11 Ingredients that Make Up the Best Community Managers

A Community Manager has to be many things at once (hence the brain above). Here is my list of top 11 ingredients that make up the best community managers.

1. Listener: this person should be above all, a good listener. Hiring someone who only likes to hear him/herself speak won’t get you very far.

2. Reliable Gardener: often, the best community managers are outgoing, a little quirky, edgy, nerdy, or all of the above. These are good traits, but make sure they are also extremely reliable and conscientious. A community is a living, breathing entity, and needs a steady gardener and caretaker.

3. Passionate: find someone who gets fired up (in a positive way). When you interview or talk to a potential Community Manager, look for a twinkle in their eye when talking about the subject, increased pace of speaking, hands moving, etc. Community Management is hard, and often energy-draining (often you feel like you are constantly giving, policing without getting many direct positive affirmations in return), so you need someone who has a full tank of gas and can generate their own enthusiasms.

4. Serving: the community is for the community, not the Community Manager. He/she will facilitate conversations, be a concierge, gardener, knowledge-sharer, shepherd, and leader.

5. Curious: since a growing community must cater to more and more people, with more and more needs/desires/interests, it is important the Community Manager has a wide variety of interests/tastes so he/she can be highly curious about new topics, absorb knowledge, propose new ideas, and drive new relationships within the community.

6. Connector: every connection and interaction that happens within the community, no matter how big or small, drives to fuel the growth and overall health of the community. The Community Manager should be a natural connector, suggesting a particular member reaches out to another for XYZ reason, etc. This person should be part master networker, part match-maker.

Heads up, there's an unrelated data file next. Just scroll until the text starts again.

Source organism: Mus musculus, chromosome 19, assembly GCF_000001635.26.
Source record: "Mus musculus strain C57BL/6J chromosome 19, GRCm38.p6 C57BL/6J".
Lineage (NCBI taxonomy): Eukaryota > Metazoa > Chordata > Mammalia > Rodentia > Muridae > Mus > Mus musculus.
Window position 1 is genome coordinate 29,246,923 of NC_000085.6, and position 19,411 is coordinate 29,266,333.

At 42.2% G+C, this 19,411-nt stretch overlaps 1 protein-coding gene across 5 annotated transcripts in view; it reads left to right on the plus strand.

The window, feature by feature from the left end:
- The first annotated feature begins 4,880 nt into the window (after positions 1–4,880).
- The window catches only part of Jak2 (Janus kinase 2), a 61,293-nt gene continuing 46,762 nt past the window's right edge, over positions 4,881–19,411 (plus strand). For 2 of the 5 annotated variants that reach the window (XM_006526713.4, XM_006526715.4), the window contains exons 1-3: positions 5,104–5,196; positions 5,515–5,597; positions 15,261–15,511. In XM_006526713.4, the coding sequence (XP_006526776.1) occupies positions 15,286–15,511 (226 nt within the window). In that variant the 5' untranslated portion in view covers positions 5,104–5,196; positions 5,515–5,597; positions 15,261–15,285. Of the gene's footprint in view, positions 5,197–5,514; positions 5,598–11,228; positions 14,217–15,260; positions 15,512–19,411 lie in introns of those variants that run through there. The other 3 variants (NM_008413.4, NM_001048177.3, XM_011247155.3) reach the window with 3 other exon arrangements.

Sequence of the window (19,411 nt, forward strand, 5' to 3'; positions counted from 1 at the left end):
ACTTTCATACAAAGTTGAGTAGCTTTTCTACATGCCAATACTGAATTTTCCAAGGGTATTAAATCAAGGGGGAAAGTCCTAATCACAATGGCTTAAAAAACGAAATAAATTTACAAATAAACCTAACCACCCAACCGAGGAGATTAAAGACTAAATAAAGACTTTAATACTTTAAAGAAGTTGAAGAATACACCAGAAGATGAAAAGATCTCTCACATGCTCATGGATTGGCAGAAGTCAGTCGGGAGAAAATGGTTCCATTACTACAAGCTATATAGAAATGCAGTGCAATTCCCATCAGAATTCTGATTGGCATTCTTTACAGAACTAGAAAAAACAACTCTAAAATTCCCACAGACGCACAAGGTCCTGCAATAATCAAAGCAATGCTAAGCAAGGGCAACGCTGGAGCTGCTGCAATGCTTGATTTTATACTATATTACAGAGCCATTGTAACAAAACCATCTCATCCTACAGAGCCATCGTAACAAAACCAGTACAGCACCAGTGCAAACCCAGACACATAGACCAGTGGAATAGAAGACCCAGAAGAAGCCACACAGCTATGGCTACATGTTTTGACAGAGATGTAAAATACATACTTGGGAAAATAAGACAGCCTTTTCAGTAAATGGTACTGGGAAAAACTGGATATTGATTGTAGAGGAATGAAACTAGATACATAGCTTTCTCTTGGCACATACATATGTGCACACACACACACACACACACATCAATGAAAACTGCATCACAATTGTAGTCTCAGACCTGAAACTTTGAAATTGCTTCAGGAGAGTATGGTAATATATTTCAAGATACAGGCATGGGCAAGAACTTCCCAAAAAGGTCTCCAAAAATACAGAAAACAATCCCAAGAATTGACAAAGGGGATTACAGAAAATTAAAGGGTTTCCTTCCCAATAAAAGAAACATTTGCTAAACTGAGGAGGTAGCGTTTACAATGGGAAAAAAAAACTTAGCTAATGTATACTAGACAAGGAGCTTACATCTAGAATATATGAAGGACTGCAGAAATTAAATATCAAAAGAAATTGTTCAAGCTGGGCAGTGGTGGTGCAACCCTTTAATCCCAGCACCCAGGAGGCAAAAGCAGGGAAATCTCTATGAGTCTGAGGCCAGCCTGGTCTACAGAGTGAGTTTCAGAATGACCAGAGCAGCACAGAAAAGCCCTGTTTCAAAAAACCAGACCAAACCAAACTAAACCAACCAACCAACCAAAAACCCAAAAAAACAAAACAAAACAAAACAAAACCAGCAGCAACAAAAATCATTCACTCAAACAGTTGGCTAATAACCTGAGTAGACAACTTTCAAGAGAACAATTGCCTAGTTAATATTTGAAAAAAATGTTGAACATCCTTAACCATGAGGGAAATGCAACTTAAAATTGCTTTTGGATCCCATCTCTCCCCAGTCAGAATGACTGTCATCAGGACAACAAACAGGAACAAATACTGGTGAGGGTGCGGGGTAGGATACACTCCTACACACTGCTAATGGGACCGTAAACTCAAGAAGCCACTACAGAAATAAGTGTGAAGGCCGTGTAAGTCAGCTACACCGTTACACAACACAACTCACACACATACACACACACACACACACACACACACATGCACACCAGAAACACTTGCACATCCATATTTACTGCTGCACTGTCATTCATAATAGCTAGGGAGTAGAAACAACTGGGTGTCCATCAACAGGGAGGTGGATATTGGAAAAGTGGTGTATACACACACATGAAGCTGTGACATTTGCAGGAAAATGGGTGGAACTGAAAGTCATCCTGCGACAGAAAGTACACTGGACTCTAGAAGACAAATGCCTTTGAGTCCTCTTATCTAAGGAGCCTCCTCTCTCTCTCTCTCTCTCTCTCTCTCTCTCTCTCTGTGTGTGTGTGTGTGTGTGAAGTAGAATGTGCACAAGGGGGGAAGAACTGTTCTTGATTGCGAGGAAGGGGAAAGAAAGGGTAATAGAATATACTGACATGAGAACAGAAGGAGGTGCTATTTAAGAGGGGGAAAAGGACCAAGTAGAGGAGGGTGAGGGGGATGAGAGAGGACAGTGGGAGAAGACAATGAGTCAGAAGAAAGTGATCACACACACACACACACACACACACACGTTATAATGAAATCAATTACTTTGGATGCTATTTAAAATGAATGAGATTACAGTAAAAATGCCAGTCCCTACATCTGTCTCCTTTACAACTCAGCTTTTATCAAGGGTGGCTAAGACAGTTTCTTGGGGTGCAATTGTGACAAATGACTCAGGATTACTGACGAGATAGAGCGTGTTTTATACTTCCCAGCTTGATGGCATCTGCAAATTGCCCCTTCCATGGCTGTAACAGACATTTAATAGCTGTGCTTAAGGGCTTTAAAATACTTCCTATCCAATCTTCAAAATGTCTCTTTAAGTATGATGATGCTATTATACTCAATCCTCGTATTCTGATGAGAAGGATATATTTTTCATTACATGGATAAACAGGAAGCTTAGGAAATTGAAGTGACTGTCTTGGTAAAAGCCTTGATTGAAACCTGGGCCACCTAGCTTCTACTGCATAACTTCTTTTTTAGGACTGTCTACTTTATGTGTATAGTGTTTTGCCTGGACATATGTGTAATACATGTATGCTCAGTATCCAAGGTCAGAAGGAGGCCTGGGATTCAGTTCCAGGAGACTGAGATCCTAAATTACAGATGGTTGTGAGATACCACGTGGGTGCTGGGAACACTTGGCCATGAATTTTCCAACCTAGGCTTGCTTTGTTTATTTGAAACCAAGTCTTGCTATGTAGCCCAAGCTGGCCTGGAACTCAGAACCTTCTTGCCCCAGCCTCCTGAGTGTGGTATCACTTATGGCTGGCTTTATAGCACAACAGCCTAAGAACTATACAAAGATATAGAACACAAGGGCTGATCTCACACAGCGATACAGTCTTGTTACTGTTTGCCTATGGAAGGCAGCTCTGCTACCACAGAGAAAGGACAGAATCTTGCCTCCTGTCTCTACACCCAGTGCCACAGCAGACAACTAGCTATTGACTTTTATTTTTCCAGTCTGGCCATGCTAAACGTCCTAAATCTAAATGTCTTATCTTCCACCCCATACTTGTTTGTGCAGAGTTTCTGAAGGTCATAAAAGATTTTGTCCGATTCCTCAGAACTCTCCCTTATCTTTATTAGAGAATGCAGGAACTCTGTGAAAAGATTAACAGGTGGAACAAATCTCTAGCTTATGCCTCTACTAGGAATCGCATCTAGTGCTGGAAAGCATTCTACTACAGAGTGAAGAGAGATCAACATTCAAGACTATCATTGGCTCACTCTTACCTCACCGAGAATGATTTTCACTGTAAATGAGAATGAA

7. Policer: spam, negative and attacking content is bad news for a community. The Community Manager has to play the role of Policeman/woman and be a spam killing daniel-san.

8. Round-the-Clock: community management is not a 9-5 job. People engage all day, every day of the week, and expect feedback when they are there. Try to find someone who loves community management enough that they do a fair amount of it in their spare time as well.

9. Relatable: if the Community Manager is unapproachable or patronizing, people will be reluctant to contribute. Find someone who is down-to-earth and makes people feel comfortable and want to take a seat at the table.

10. Experimenter: there is no 100% success road-map for any starting community. The Community Manager should be a fearless experimenter, idea-generator, and spaghetti thrower.

11. Instigator: find someone with a “just do it” attitude. He/she should instigate little conversation-fires everywhere, respond to as many member posts/questions as possible, and generally be “everywhere.”

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Chris Poirier

Nice, dig the list! Think I will start using the “gardner” phrase more than “awesome geek-nerd boy” wait..yeah..but it’s kind of true, so I’m conflicted..so..yeah..gardner.. 😉

Though for the sake of conversation I’d like to put out there for consideration something on the “policing” role: There is a super fine line between shutting down someone being outwardly, though text based, negative and attacking towards the community and/or individual and a community attempting to silence what is their perception of “negativity.” I think a lot of thought and skill needs to be there, just like a real cop applying the laws of the land on its citizens. (Knowing when to look the other way and when to actually write the ticket is what empowers the people. Having the power and knowing what to do with it are often two VERY different things.) For going to the extreme of ensuring only newspeak is spoken on a community crushes the conversational voice of the open internet and for all of the wrong reasons. Disagreement is what can drive conversation and innovation. It’s knowing when to step in and guide the conversation back to healthy conversation that makes the community manager.